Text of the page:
memory control in Python
Oscar Benjamin
oscar.j.benjamin at gmail.com
Tue Aug 18 13:21:52 CEST 2015
On 15 August 2015 at 00:41, Ping Liu <yanzhipingliu at gmail.com> wrote:
> Dear All,
Hi Ping Liu,
> I am working on an optimization problem, where we are trying to minimize
> some indicators like energy usage, energy cost, CO2 emission. In this
> problem, we have a bunch of energy conversion technologies for electricity
> and thermal purpose, such as heat pump, boiler, chiller, etc.. We are trying
> to model it with a one year time period. the current time step is one hour.
I guess this means that you are running a simulation over a period of
1 year. If the timestep is one hour then the number of timesteps is
24*365 = 8760.
> We have preselected the candidate technologies to exclude those we don't
> want to study so that the problem size could be reduced with a limited
> candidate technologies. In the current case study, we only analyze the
> electric chiller and heat pump to supply the cooling load, while power grid
> will supply the electricity for all electric loads. There are binary
> variables regarding installation decisions of technologies and continuous
> variables related to installation capacity and hourly operational decisions.
How many binary variables do you have? I ask because it may be
preferable to consider each case of the binary variables separately.
Suppose that there are 5 binary variables. Then that makes 2**5 = 32
possible cases. It might be simpler to solve the continuous
optimisation problem for each of the 32 cases separately. On the other
hand if you have 20 binary variables then you'll have 1e6 cases to
consider in which case it is less likely to be feasible to consider
each one.
> For small cases, Python works well. But if we consider longer time period.
> then it would fail due to the memory usage issues. We have tested several
> case studies to check the memory use for different time period, including 1)
> 2 hours in one day, 2) 24 hours in one day, 3) 20 days with 24 hours each
> day, as well as 4) 30 days with 24 hours each day. The first 3 cases are
> feasible while the last case gives out the memory error.
If I understand correctly what you mean is that you are attempting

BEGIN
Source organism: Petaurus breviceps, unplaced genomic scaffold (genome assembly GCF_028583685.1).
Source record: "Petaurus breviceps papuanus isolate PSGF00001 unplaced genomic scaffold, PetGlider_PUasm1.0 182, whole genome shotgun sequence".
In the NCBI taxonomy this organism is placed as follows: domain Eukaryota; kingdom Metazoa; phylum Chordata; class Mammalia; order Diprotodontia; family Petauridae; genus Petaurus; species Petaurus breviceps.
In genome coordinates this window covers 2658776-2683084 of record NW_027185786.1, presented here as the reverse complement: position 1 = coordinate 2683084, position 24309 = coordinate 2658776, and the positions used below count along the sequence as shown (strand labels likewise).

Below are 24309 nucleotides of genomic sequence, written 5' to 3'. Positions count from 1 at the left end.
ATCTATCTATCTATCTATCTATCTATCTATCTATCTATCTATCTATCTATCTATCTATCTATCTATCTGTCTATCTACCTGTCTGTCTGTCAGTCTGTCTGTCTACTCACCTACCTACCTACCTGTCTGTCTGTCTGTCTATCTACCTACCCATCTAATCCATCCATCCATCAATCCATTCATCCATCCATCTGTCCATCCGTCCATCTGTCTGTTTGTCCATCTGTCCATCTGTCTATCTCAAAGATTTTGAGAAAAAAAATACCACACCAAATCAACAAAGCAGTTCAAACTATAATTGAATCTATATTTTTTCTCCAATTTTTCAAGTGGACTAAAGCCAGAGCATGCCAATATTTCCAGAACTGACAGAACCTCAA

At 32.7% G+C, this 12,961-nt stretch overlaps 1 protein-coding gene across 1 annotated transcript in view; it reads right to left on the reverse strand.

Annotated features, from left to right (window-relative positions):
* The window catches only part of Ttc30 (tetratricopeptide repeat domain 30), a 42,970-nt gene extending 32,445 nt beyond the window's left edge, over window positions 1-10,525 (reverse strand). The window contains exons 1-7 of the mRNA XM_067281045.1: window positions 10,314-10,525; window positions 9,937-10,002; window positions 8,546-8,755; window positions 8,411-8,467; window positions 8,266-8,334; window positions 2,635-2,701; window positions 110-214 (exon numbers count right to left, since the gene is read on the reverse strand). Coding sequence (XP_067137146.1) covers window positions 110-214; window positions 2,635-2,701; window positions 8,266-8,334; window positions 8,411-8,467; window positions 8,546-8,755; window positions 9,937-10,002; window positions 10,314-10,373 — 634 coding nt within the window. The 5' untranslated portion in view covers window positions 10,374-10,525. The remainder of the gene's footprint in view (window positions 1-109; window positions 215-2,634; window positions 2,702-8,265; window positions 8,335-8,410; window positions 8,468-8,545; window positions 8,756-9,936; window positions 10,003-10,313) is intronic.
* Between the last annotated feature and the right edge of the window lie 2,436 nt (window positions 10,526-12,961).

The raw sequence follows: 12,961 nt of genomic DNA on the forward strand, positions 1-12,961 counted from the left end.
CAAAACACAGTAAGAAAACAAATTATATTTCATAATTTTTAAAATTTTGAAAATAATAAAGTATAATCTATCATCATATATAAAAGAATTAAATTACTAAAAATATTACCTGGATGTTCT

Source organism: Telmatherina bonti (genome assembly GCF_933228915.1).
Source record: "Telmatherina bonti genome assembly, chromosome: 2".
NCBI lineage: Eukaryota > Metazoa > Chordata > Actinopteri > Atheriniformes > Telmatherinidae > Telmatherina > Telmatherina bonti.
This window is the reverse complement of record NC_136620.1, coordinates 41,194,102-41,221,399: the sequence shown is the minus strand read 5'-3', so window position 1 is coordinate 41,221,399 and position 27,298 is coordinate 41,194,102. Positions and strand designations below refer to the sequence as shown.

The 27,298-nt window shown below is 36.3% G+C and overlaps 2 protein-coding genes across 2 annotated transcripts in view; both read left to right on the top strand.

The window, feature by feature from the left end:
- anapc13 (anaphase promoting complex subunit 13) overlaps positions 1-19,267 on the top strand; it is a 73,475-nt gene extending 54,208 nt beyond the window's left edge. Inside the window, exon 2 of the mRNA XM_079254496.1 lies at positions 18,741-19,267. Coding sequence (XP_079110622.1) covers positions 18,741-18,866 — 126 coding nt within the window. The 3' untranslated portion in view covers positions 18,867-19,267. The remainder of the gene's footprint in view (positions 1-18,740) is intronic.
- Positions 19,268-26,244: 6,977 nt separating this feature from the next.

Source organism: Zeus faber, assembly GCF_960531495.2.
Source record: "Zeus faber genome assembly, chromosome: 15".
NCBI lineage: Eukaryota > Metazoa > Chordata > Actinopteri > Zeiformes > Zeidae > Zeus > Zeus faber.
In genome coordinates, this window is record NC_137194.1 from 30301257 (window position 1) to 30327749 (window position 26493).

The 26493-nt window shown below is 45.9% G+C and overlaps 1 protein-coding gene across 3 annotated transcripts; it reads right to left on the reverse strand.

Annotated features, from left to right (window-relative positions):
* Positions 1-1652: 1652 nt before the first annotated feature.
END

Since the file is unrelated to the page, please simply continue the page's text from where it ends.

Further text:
different length simulations. In the first case you have 2 timesteps
meaning a simulation of 2 hours, then 24, then 480, and then 720. Your
target is to get to 8760 timesteps. Is that correct?
> When we are testing the forth case, the memory error comes out while
> creating the inequality constraints. The problem size is 1) Aeq: 12 * 26,
> Aineq: 30 * 26; 2) Aeq: 144*268, Aineq:316*268; 3) Aeq: 2880*5284, Aineq:
> 6244*5284; 4) Aeq: 4320 * 7924, Aineq is unknown due to the memory error.
I assume that this refers to the constraints that you pass to the
solver which varies depending on the number of timesteps in your
simulation: Aeq refers to the number of equality constraints and Aineq
to the number of inequality constraints?
The number of constraints is (timesteps, equality, inequality):
2 12*26 30*26
24 144*268 316*268
480 2880*5284 6244*5284
720 4320*7924 unknown
So the pattern for N timesteps seems to be:
N (6*N)*(11*N+4) (13*N+4)*(11*N+4)
So I guess the number of inequality constraints in the case of memory
error is 9364*7924.
Essentially what this shows is that your problem is complexity is N**2
where N is the number of timesteps. Even if you can get the memory to
go up to 720 timesteps you still need 10 times more steps to get to
your target of 8760. Since the problem is growing quadratically you'll
need to have 100 times more computer memory again to reach your
target.
Your problem scales very badly and is probably badly posed. Is it
really necessary to impose so many constraints or can the problem be
formulated in a way that uses fewer?
> The solver is CPLEX (academic). It turns out that the solver is taking a lot
> of memory as you can see in the memory test report. for the first three
> cases, different memory usage is observed, and it grows up dramatically with
> the increase of the time period. 1) solver memory usage: 25.6 MB, 2) 19.5
> MB; 3) solver memory usage: 830.0742 MB.
This is unsurprising since the size of your problem grows
quadratically. In the 720 timestep case you are trying to optimise
with 100 million constraints. For your target of 1 year the number of
constraints would be 16 billion. The amount of memory required to
store these constraints is proportional to the number of constraints
but the time taken to optimise with the constraints will probably grow
even faster so even if you had the memory you're unlikely to have the
CPU power to solve this.
> Based on my observations, I have some of the following questions regarding
> 1) In order to create the optimization problem (Aeq, Aineq), how can we
> reduce the memory usage in python programming? 2) how can I reduce the
> memory usage of different solvers in Python? Why would the memory decrease
> for the CPLEX solver within the 24-hours-in-one-day case compared with the
> case 1?
Others have already pointed out that your problem is not really about
Python at all. There's no point in trying to use PyPy, IronPython etc.
It also doesn't matter if you ditch Python and use C or Matlab or some
other language. As long as you're using the same basic algorithm and
approach I don't think you will be able to reach your target of 1
year.
I think that you need to approach this whole problem in a different
way. Either reformulate it so that there are fewer constraints or
choose a different algorithm. Does the CPLEX library only have one
solver routine (you may be able to simply select a different
algorithm)? Perhaps it's just not necessary to use CPLEX and you can
use a different optimisation software or even a completely different
way to pose the problem so that it's not even an optimisation problem
at all.
--
Oscar
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